Undoubtedly many of you have heard of Alexandre Dumas, or at least some of his famous novels like the Three Musketeers series. "The Count of Monte Cristo" was probably his best known. It told a story of a Marseille man wrongly imprisoned due to the treachery of his supposed "friends." He was isolated on an island penitentiary where escape was theoretically impossible (like Alcatraz used to be). That island prison was Le Château d'If, the main fortress on the Îsle d'If, just a short 20-minute boat ride from Marseille. In the story, the man manages to escape the island by digging his way out over the course of years, claims a fortune bequeathed him by a fellow prisoner, and returns to Marseille a remade man with vengeance on his mind. I read that book for high school English class and enjoyed it very much. I've also noted that several movie adaptation have been made over time, some better than others.
Although the book was fiction, the Île and Le Château d'If were real places off the coast of Marseille. The Château was originally a fortress from which the City of Marseille helped defend itself against 16th and 17th century invaders. The Île was essentially the last line of defense, lying very close to the shore -- certainly in modern times, we would not want enemy ships to get so close to our cities. The Château completely covered the island, and its three round towers St. Jaume, St. Christopher, and Maugovert, shown from left to right in the first photo, was a great vantage point in all directions.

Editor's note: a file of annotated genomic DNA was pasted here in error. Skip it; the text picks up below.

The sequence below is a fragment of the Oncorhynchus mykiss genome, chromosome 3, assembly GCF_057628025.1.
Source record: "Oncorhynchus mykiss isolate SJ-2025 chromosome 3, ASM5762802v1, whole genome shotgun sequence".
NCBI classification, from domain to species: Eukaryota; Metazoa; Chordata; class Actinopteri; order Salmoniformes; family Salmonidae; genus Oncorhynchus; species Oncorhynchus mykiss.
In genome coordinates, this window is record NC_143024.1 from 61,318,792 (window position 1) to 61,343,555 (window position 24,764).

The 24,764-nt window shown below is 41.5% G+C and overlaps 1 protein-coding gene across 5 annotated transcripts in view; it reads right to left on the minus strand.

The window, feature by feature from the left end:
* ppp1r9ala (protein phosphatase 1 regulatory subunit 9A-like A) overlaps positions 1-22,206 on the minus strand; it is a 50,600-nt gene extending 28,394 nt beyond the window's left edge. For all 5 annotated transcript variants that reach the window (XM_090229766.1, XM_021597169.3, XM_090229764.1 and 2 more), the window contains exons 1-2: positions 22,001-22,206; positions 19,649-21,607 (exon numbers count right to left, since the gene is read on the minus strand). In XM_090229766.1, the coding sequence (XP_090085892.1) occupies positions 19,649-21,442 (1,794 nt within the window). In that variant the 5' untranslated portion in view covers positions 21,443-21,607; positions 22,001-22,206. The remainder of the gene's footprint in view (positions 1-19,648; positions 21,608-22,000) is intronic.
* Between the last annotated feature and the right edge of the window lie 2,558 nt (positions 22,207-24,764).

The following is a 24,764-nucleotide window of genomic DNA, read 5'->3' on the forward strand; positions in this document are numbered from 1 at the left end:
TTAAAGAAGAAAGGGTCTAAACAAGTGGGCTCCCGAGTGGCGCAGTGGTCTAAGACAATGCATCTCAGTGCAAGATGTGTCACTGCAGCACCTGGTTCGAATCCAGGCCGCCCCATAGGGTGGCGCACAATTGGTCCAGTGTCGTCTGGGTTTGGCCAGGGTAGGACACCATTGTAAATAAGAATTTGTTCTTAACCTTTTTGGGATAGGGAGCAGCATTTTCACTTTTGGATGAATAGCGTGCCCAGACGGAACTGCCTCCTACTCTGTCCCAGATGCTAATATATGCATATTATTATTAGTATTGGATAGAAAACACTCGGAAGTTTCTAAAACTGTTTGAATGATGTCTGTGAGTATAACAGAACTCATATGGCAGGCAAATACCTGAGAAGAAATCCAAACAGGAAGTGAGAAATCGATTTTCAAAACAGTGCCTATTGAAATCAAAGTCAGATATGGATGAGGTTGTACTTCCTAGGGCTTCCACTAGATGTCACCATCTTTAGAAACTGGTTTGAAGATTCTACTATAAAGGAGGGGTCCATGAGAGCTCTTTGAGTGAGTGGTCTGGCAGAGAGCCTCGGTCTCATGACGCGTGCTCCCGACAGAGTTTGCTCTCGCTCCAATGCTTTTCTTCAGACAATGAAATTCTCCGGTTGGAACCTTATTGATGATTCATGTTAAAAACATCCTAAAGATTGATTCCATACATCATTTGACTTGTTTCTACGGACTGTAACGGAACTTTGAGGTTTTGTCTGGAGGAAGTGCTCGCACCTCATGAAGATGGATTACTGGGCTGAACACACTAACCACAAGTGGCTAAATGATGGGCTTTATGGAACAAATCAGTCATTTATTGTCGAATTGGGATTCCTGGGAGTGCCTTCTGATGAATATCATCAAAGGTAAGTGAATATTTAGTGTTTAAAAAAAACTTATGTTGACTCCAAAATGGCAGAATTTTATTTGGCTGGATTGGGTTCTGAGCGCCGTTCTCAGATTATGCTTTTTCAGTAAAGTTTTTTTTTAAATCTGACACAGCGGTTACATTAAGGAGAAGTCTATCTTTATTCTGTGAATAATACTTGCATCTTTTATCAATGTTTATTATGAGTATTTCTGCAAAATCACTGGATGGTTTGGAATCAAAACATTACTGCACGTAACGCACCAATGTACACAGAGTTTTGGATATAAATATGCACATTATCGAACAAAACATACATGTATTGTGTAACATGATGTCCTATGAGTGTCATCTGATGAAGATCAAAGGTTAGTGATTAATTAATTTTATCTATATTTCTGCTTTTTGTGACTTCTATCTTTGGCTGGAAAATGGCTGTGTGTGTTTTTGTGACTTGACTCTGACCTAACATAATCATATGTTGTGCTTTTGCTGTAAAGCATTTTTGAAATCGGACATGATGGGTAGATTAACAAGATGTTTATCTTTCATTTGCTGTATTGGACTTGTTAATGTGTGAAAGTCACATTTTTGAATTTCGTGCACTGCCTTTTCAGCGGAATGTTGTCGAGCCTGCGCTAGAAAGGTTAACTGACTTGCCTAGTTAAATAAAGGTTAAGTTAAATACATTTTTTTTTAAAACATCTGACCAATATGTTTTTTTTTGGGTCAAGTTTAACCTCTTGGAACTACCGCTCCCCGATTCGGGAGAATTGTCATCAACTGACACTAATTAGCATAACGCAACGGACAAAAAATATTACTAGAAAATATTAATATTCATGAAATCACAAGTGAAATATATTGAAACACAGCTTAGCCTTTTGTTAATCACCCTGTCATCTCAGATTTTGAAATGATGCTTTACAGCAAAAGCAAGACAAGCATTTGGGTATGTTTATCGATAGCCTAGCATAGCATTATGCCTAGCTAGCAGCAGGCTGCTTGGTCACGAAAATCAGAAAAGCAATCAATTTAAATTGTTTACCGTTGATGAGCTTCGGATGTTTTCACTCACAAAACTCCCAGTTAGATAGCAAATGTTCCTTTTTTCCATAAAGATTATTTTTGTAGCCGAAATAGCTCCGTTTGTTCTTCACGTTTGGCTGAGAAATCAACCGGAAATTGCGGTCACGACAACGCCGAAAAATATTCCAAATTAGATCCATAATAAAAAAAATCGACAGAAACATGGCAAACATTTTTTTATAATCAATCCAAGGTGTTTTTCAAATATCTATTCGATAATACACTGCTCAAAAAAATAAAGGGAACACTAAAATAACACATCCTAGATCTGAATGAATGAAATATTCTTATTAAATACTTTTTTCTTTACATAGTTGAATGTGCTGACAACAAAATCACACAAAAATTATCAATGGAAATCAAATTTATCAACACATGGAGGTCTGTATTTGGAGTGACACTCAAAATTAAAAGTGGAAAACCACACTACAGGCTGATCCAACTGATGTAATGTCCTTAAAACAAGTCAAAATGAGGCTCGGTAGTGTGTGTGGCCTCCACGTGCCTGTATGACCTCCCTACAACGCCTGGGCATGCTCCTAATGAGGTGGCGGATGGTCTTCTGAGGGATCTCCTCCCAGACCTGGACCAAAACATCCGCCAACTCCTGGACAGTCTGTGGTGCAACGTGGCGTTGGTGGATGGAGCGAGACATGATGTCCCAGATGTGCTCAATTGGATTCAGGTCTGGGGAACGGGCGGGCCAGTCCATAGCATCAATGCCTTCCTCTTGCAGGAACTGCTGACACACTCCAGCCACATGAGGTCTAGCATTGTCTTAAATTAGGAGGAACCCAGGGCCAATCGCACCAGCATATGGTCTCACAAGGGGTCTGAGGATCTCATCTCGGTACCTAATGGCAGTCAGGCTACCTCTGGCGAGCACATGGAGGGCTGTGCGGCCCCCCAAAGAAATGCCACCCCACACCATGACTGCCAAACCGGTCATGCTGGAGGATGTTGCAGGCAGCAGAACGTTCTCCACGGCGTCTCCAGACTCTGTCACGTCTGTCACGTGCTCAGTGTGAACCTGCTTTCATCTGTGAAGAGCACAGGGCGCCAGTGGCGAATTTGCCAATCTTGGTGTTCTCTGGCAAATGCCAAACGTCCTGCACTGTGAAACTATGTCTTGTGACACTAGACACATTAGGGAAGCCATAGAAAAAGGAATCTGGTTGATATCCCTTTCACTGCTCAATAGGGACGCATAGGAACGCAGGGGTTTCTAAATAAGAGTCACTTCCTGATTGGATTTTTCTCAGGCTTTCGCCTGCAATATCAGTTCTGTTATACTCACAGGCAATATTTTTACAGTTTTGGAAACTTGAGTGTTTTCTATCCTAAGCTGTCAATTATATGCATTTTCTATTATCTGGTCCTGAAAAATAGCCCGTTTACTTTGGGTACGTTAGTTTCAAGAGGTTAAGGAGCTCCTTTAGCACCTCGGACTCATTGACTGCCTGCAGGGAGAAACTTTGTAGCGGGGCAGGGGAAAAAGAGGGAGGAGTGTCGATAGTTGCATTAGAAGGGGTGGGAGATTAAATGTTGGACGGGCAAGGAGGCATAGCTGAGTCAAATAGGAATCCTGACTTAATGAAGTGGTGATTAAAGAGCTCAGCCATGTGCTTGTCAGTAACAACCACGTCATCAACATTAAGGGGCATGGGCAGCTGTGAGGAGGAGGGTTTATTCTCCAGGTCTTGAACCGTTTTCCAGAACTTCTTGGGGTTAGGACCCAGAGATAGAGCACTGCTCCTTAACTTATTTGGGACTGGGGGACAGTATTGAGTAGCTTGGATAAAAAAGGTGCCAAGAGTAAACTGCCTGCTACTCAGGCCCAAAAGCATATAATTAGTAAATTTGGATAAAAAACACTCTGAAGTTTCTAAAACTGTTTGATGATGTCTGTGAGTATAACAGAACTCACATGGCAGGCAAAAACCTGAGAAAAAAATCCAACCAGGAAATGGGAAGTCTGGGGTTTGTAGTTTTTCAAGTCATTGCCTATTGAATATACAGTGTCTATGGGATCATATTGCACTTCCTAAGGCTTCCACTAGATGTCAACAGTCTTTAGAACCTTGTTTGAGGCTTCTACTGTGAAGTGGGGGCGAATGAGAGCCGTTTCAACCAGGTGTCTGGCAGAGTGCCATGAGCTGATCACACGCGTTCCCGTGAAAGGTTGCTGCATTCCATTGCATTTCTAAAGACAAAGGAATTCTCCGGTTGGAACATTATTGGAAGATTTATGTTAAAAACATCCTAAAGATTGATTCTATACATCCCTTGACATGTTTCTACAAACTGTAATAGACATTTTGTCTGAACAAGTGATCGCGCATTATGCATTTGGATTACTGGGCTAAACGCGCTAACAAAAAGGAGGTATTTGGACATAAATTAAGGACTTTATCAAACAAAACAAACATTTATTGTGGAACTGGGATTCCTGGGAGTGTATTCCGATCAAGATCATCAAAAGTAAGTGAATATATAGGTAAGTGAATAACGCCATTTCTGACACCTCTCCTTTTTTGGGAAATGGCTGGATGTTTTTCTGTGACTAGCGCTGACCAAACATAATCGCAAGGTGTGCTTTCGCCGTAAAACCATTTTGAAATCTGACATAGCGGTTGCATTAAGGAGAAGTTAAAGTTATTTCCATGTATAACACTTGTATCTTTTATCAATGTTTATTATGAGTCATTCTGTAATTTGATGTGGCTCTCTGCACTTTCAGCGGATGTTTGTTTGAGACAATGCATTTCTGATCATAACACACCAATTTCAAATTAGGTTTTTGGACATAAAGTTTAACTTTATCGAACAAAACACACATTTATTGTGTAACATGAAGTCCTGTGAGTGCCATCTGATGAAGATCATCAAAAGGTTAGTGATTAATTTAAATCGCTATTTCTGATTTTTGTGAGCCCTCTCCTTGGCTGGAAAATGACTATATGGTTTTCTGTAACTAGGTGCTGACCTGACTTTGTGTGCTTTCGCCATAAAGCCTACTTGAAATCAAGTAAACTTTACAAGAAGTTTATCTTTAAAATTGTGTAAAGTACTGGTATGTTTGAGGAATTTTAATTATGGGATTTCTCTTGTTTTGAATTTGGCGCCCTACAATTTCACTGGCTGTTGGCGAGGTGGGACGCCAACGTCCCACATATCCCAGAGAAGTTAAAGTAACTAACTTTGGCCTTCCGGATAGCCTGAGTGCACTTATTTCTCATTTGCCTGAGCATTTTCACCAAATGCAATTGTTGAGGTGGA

As it has long since outlived its usefulness as a defensive position, the Château was converted to a museum and the Île a major tourist destination, encouraged by their role in Dumas' famous work. "Monte Cristo" tours depart Marseille's old port continuous through the day, bringing people to see the island and its superbly preserved, though now emptied, fortress. The second photograph probably gives a better idea of how large this fortress was. It covered virtually the entire island. The photograph shows the walkway leading from the ferry dock up to the castle entrance. There was a lot of climbing involved.
The museum tour was terrific, pretty much showing the full interior of the castle, which actually wasn't all that big. The tour included viewing some of the dungeon chambers, which were stark indeed. It also included some of the warden's living quarters and other operational rooms. Most of these were emptied out and not reconstructed or restored to their original decor, like the room shown in the third photograph. However, other rooms held exhibits showing the treatment of prisoners on If in the 17th and 18th centuries, and stories of the many unsuccessful sieges on Marseille (thanks to this fortress). Of course, also included were special exhibits focusing on Dumas' famous work.
As far as the rest of the island went, its primary benefit is the many views of the shore and other islands such as the Isles du Frioul. It was fun to climb around the tower ruins and enjoy the distant scenery. But covering the whole island didn't take long as the island was rather small. There were only four major sights -- the Château, the lighthouse shown in the fourth photograph, and the Porte Florentine (the columned structure also shown in the fourth photograph, and a Casernement (military barracks). As the photo shows, the Porte hosted the island's café (it just wouldn't be French if there was no café).
The island can readily be covered in about an hour making it a decent excursion from the city. The museum could be skipped if one wanted, in favor of spending more time climbing the various tower ruins and grabbing a cup of coffee at the Porte Florentine. However, not doing the museum meant not getting the chance to appreciate the pain and patience it would have taken for someone to dig their way through the dungeon floor and out to the sea. It took a genius like Dumas to make such a crazy story compelling, and to write a novel whose impact has lasted so many years.Trip taken 28 July 2001 -- Page Last Updated 26 September 2006 -- (C) 2001 Tom Galvin